The Princeton Conference
Journal supplements have a mixed reputation. Too often they represent the non-peer–reviewed proceedings from a conference sponsored by an organization with a viewpoint to push, or a pharmaceutical company with a product to sell. Supplements reached such low ebb that they were discontinued by the Scientific Publications Committee of the American Heart Association (AHA). Recently the AHA has encouraged the publication of journal supplements, if they can meet a new high standard. The articles must be peer-reviewed, and follow a scientific or educational logic for why the articles should be presented in a single publication. The supplement must be sponsored by a medical society, a government agency, or be continuous medical education (CME) accredited. A minimum of two industry sponsors is preferable. Supplements should not focus on a single product, nor be perceived as endorsing a particular one.
We had been looking for an opportunity to begin a new series of supplements, with an exemplary first issue. The opportunity came in the form of the 24th Princeton Conference of Cerebral Vascular Diseases. It covers clinical and basic sciences, and aims to give equal time to presentations and discussion. This is the premier research meeting in our field. The first took place at Princeton, New Jersey in 1954, and since 1966 it has been held every other year in the city of the organizer of turn.
The 24th Princeton Conference featured a systematic effort at integrating the clinical and basic sciences. Papers on a given topic were presented in the same session, whether basic science, clinical or epidemiological. A basic scientist and a clinician cochaired the each session. The discussions sought common ground and synergistic themes. We agreed with Dr. Richard Traystman to publish a selection of the articles from the Conference as a supplement to Stroke. This supplement is unique in that it encompasses peer-reviewed articles from leaders in the field. As a further attempt at integration, session cochairs also served as joint editors for each of the manuscripts submitted as part of their sessions. Each pair of session editors wrote an introductory overview indicating how each article helps to advance the field, and identifying the major research problems that remain. Given the peer review and high quality of the articles, we decided to publish them as part of the journal itself. This, as far as we know is a first. These selected proceedings will be unique also in that for the first time, they will be published in the same year as the conference itself.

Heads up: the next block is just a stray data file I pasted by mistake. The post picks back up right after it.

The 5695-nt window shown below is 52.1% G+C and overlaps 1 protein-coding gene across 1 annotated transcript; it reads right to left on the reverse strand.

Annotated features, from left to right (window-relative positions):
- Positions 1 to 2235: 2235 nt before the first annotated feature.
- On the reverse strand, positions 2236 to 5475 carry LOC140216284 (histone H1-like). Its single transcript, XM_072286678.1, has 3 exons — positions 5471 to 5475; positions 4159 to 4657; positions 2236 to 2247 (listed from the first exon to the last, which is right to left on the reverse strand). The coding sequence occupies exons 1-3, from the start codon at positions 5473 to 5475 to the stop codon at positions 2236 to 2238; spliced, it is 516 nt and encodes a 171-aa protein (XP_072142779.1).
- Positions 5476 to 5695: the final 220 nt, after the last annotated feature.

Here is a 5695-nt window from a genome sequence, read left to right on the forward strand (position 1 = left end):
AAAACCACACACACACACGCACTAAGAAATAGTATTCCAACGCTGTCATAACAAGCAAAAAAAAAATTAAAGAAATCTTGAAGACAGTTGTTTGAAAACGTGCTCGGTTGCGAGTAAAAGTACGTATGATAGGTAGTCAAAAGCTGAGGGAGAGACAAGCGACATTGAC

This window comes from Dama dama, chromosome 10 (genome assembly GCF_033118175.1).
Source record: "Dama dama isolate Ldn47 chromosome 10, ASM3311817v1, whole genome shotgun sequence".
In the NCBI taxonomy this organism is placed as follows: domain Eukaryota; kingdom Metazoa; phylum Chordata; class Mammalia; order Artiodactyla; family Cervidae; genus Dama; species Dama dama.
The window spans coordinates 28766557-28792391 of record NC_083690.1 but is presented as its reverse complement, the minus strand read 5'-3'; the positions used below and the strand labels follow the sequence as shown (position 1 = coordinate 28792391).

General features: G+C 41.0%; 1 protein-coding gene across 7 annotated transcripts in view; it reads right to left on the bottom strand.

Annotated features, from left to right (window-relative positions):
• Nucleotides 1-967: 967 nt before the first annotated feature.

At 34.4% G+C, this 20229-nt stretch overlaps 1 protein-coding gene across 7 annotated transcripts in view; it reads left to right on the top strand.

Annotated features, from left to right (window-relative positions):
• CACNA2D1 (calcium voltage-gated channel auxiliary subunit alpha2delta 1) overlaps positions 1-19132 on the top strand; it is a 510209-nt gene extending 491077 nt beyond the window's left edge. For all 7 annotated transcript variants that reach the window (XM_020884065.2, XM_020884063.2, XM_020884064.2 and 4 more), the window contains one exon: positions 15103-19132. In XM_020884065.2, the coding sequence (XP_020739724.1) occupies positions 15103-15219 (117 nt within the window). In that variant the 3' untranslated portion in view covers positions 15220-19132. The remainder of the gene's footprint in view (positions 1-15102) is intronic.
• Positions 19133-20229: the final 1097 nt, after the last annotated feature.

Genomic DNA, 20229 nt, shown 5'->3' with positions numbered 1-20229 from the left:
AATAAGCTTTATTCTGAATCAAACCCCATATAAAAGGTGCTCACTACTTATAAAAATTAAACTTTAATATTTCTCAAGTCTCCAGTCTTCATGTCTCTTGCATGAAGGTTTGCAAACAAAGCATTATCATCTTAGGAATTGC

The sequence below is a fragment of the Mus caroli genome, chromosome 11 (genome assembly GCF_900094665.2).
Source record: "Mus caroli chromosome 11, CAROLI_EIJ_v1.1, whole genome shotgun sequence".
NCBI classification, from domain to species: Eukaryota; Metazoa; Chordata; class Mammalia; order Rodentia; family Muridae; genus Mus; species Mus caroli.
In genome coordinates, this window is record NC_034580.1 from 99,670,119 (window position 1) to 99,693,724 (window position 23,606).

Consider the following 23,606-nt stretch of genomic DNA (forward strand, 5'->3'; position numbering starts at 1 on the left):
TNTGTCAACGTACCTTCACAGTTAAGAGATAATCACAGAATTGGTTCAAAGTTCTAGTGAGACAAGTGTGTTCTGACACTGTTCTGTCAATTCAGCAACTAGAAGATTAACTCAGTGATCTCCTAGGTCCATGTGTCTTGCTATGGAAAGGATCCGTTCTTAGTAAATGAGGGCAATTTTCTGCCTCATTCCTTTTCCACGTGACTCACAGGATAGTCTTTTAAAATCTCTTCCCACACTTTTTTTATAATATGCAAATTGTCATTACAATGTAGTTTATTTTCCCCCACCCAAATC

We aimed for the November issue, so that the supplement would be available at the AHA Scientific Sessions and the Annual Meeting of the Society for Neuroscience to publicize the latest thinking in cerebrovascular disease and encourage individuals not yet involved in stroke research to do so.
Accomplishing this required an extraordinary short timeline and the hard work of authors, editors and Stroke, AHA and Lippincott Williams and Wilkins (LWW) staff. We thank them all. We also are very grateful to Dr. Traystman for his willingness to have the proceedings published in Stroke and for working closely with us to accomplish it, Stephen Prudhomme, Director of Publications, AHA, for his unequivocal and unqualified support and, Cordelia Slaughter from LWW, Publisher of the AHA Journals, for her rapid decision making and continuous support. Last and not least, we also thank Rebecca Nott, Managing Editor, Administrative Operations, whose resourcefulness and relentless pleasantness kept everyone on track throughout an arduous production schedule.
We relaunch supplements for Stroke with a first issue that we hope will set an example and a standard.
- Received September 22, 2004.
- Accepted September 22, 2004.